However, his argument is kind of flawed considering when you factor Moore’s Law, where exponential technologies have improved all aspects of technology, driving cost down. Does anyone recall laptops in 2000 being $2,000? Now you can get a laptop for around $300-$400.00.  You can argue this for video games which have brought technology costs down for this industry, and cancelling Kain’s ideas of increasing gaming prices.

Add constant bombardment of downloadable content (around $20.00 to $35.00), Internet costs ($65.00 a month for high-speed Internet with a local provider), yearly online fees ($49.99 for Playstation Plus) and headphones ($150.00 for high quality ones) to get the most interactive movie-like experience, and it’s not as cheap as you think.

Lastly, stagnant wages, plus a low Canadian dollar, stifles consumer purchasing power. Consumer may likely not want to spend on games, as they feel the pinch with increased prices. Hence, why it’s unclear as to why it’s cheaper to buy video games than in the past. Ironically, this may not deter millennials (one of the video game industries top demographics), as they are willing to spend more on entertainment, despite not having the wealth of past generations.

PS4-Console-wDS4

Image Credit: “PS4-Console-wDS4” by Evan-Amos – Media:PS4-Console- via Wikimedia

Let me know what your thoughts are. You can find me on Facebook, Twitter, or Google+

 

 

US Adds 1.3GW of Solar PV in 1st Quarter of 2015: GTM Research/SEIA


United States solar market continues its growth, fuelled by residential PV installations, which advanced by 76% (437MW) in the first three months of 2015.

Solar Energy Industries Association/Green Tech Media (GTM) Research, who co-publish the US Solar Market Insight quarterly reports on the state of the industry, said overall installations were 1.3GW in Q1 2015. This was the sixth straight quarter where more than 1GW of new solar capacity was added.

3664051538_29c9e77b02_z

Image Credit: Photon Energy via FlickrSome Rights Reserved

This also accounted for 51% of new US electricity generation brought online, said senior vice president of GTM Research Shayle Kann.

Kann expects greater than 3 million home solar installations in the next five years, thanks to a more extensive movement towards customers engaging in energy creation, management, and use.

California (not surprising) lead the way in 2015 first quarter installations, followed by Nevada, New York, North Carolina, and Massachusetts. Texas, New Jersey, Arizona, New Mexico, and Maryland, round out the top ten in new capacity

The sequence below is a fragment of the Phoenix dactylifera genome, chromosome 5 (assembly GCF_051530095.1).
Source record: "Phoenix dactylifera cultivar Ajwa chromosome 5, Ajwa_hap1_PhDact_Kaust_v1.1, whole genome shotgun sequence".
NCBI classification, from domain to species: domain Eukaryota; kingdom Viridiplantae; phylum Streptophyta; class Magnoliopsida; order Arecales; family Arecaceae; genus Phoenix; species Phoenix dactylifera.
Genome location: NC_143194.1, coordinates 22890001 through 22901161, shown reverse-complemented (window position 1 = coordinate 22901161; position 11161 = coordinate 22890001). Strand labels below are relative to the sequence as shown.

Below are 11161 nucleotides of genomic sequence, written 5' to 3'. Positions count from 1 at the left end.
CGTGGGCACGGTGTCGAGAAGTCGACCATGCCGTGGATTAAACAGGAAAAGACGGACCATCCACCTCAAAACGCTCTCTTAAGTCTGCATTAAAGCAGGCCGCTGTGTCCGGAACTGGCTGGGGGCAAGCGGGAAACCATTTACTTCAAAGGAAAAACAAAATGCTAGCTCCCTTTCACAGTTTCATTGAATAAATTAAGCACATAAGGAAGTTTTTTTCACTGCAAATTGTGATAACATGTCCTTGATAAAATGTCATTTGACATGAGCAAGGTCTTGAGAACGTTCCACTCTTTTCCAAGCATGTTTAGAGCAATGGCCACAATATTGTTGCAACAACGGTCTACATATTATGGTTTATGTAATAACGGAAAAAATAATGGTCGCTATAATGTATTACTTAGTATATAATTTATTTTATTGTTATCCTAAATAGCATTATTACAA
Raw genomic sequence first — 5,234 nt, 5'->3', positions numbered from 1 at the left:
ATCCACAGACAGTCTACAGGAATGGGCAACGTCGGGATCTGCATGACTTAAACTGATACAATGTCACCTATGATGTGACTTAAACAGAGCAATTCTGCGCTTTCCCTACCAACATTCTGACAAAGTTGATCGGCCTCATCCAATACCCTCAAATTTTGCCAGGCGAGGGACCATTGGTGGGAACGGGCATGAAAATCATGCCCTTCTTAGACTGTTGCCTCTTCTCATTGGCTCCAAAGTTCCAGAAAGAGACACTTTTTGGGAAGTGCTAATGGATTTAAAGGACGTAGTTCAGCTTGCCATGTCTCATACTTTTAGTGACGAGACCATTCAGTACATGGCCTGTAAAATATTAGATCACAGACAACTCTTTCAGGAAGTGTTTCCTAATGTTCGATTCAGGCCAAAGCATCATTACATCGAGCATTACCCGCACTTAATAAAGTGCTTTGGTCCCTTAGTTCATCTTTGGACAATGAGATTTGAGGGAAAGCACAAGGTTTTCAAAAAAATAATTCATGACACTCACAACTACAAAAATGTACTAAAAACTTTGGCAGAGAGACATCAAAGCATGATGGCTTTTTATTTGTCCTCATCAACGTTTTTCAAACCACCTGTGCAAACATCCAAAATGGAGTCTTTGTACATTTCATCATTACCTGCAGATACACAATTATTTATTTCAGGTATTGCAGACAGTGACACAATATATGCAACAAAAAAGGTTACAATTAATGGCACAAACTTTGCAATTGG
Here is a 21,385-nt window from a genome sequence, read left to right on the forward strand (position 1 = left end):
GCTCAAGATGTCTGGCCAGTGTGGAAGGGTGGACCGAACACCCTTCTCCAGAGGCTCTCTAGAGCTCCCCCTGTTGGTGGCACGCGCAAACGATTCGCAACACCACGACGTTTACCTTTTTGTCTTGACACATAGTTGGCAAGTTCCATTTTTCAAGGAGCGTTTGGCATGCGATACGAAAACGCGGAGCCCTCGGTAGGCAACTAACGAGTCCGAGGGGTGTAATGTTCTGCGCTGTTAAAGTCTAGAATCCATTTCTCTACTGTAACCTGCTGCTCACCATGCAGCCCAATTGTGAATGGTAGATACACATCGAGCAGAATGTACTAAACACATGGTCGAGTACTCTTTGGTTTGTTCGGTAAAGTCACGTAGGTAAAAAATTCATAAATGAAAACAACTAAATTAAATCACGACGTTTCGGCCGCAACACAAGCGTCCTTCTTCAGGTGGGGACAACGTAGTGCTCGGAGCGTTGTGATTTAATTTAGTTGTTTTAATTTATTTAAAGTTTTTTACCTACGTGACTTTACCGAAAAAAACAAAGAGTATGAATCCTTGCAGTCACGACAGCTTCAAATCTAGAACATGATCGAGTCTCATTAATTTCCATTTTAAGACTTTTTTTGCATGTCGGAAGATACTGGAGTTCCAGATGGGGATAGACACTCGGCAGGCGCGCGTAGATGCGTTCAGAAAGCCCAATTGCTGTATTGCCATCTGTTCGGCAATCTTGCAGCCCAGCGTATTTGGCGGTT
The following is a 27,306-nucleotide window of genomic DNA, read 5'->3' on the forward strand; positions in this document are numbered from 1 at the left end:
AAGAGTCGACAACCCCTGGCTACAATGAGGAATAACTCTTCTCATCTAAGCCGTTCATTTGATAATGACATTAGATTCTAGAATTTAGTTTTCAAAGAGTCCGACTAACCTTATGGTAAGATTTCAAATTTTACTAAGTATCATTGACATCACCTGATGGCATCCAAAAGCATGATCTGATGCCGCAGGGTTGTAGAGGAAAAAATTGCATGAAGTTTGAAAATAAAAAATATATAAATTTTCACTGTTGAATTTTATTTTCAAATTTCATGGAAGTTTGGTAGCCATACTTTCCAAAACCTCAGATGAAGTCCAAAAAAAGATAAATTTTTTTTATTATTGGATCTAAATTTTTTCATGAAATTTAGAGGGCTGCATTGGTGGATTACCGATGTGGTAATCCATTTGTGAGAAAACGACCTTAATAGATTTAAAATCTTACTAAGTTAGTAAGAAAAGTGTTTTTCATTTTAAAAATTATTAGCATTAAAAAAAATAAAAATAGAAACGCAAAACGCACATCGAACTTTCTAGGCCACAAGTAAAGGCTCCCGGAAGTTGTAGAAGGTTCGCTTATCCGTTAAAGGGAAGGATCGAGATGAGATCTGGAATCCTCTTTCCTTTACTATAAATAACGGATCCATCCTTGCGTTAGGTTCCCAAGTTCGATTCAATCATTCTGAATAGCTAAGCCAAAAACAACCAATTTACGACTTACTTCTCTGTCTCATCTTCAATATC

Image credit via: GTM Research / SEIA U.S. Solar Market Insight report

Image credit via: GTM Research

Prices also fell this past quarter for home solar systems by 10% compared to 12 months earlier, at $3.48/watt. This is especially good news for consumers who are looking to take advantage of solar’s falling prices, with improved technologies.

One interesting side note from this report which kind of surprised me was how North East US record snowfall this past winter did not hamper new solar capacity:

The Northeastern U.S. experienced one of its worst winters ever recorded, but that didn’t prevent the residential solar market segment from having its best quarter of all time. The first quarter tends to be the slowest time of the year for the solar market due to weather, accounting and tax considerations. Despite these headwinds, the residential market still grew 11 percent over last quarter, its previous high-water mark.

What this recent report is solar is becoming the real deal. It’s a testament when despite pitiful weather conditions could have hurt new solar pv in Northern Atlantic states, places like New York, Massachusetts, New Jersey, and Maryland were in the top ten for new overall installations.

As SEIA president and CEO Rhone Resch said “Solar continues to be the fastest-growing source of renewable energy in the United States. By 2016, the U.S. will be generating enough clean solar energy to power 8 million homes.”